Poll one hundred parents of school-age children and guarantee, management of time and resources will make the top five list for sources of aggravation. Why? Very few parents ever received formal education in the time management arena and they consequently make lousy educators.
Is that what parents tell you? No.
As a prior director for an academic tutoring club I can tell you first hand parents’ lists of reasons for their children’s low competency levels in time management more closely resemble the following:
“Ryan is a procrastinator. No matter how much lead time he is given, he always waits until the last minute.”
“Julia is a complete slob. Her room looks like a cyclone hit it. No wonder she can’t find anything.”
When a child is struggling with math we say “the math” is difficult. When a child is struggling with Life Skills such as time management or organizational skills we say “the child” is difficult. Notice the difference?
Instead of focusing on the skill, and respecting that low competency levels are a natural stage of every learning curve, we focus on the whole person and engage in name calling. Why?
It gets worse. When kids don’t do what parents tell them to do parents frequently feel justified punishing the child for bad behavior rather than improving the educational process. Good idea? No. The fact is when a negative emotion is associated with a particular task a child is less likely to perform well in the future – not more likely.
And, contrary to popular opinion, kids don’t automatically develop high competency time management skills simply because they grow three inches taller. Demands that individuals “grow up” and behave better once they become adults are again a poor substitute for quality education.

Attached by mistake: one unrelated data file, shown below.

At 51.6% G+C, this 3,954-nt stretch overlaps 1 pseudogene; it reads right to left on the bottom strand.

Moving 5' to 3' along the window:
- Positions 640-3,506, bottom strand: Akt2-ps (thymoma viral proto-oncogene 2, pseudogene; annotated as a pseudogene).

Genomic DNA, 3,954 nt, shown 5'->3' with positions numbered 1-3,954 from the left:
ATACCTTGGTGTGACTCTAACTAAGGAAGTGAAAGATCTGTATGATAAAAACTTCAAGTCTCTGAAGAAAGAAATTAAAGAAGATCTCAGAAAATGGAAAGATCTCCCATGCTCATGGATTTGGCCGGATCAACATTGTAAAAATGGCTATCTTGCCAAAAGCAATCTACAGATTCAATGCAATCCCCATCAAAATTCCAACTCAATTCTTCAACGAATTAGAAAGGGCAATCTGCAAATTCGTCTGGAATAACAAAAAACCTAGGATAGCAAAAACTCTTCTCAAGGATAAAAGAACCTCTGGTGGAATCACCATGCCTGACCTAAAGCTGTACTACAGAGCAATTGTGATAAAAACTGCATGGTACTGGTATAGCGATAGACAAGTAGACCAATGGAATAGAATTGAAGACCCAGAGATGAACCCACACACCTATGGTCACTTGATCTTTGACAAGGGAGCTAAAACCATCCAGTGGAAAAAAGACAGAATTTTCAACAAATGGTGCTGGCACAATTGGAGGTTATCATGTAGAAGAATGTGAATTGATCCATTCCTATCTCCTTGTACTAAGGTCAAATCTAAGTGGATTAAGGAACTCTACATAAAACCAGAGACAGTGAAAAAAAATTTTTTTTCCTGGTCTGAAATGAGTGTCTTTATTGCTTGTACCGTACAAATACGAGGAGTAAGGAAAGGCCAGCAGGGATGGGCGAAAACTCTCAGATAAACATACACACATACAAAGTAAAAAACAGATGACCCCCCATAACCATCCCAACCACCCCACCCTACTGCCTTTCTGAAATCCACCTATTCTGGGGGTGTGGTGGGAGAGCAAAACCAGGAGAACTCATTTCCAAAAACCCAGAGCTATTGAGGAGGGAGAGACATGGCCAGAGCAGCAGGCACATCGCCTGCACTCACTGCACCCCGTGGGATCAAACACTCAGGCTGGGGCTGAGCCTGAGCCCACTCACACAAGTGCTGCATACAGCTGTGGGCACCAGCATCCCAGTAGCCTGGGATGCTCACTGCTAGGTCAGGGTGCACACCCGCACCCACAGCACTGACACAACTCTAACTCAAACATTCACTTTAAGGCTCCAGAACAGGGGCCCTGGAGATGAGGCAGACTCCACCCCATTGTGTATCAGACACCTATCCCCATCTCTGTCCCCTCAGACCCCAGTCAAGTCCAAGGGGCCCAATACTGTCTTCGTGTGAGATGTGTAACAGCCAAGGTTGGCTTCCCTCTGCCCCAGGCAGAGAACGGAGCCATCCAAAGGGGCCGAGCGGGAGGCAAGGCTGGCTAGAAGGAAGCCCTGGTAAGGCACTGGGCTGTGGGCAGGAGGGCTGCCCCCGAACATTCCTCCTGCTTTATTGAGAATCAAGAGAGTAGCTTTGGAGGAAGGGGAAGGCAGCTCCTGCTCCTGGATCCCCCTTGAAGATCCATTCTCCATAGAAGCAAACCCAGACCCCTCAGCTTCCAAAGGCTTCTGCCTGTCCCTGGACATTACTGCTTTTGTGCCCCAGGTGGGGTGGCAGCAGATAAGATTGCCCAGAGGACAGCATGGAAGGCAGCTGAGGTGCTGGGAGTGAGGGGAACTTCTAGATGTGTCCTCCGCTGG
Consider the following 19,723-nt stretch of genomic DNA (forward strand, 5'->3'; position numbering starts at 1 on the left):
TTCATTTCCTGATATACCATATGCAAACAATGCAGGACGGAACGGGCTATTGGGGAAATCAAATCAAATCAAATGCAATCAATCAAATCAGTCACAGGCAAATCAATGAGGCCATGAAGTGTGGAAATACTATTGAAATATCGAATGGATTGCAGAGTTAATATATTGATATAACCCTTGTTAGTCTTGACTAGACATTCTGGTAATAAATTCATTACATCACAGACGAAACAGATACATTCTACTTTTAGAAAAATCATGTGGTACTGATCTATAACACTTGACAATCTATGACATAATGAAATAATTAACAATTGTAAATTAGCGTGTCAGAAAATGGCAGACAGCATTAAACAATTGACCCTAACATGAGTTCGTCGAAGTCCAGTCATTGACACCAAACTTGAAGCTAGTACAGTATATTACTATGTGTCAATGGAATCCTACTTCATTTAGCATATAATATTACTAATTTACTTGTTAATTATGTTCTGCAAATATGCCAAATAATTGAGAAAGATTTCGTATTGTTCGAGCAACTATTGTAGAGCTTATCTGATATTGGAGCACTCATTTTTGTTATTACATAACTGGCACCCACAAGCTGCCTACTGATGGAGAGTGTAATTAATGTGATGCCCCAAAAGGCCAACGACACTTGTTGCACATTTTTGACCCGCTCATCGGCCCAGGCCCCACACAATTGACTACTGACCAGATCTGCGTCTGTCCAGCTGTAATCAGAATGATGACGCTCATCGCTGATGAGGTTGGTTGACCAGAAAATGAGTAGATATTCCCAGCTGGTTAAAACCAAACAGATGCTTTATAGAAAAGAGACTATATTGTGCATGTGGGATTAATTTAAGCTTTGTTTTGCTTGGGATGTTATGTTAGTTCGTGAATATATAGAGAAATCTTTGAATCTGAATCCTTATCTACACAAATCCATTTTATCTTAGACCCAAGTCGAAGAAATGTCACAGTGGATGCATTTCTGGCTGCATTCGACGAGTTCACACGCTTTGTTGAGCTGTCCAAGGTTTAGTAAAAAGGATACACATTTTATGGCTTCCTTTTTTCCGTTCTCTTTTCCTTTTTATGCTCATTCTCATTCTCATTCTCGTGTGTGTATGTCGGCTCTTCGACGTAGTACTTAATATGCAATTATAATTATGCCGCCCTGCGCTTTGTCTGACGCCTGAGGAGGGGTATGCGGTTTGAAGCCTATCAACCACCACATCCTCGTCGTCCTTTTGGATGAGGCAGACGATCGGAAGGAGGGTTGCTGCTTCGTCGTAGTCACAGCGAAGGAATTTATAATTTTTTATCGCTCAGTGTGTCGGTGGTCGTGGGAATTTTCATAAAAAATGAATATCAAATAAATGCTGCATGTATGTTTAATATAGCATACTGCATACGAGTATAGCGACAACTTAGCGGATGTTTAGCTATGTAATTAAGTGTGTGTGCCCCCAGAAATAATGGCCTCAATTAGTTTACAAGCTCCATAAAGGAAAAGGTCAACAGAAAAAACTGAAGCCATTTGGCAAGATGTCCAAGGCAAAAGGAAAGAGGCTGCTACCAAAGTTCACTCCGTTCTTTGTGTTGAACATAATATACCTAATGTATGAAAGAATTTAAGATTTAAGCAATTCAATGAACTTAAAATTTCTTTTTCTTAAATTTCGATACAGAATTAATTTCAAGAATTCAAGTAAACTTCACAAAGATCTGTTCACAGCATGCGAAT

When I started my first real job in development for higher education a few decades back, I got lucky. My husband, who happened to be working in the pharmaceutical industry at the time, introduced me to Franklin Planners. The first step I was instructed to embrace involved abandoning my habit of writing on scrap paper and post it notes and committing solely to putting all information – yes everything – in my Franklin Planner. The second was to take fifteen minutes each evening to review my (often chaotic) notes file and list all the things I needed to do the next day according to priority: A for the critical items, B for important, and C for items that could be postponed to a following day.
Did I master this skill overnight? No. Like all skills, I improved with commitment, time, and practice. Thank goodness I didn’t have anyone scolding me or calling me names and punishing me while I was learning!
Popular while it is to cite “role modeling” as the high bar of education for Life Skills, the fact is that term is nothing more than a very costly self-fulfilling prophecy. As academics prove daily, children learn not merely what parents teach them but what society as a whole deems valuable.
Fast forward thirty years and I am in the offices of FranklinCovey in Salt Lake City recognizing their magnanimous contributions in the time management arena with The 2015 Global Presence Humanitarian Award. Why? Because quality education delivers quality results and when it comes to the arena of time management and productivity, FranklinCovey provides the high bar.
So this day we say Hugs and Bows FranklinCovey, humanity is forever the beneficiary for your courageous trail blazing!
Mama Marlaine, Founder, Parenting 2.0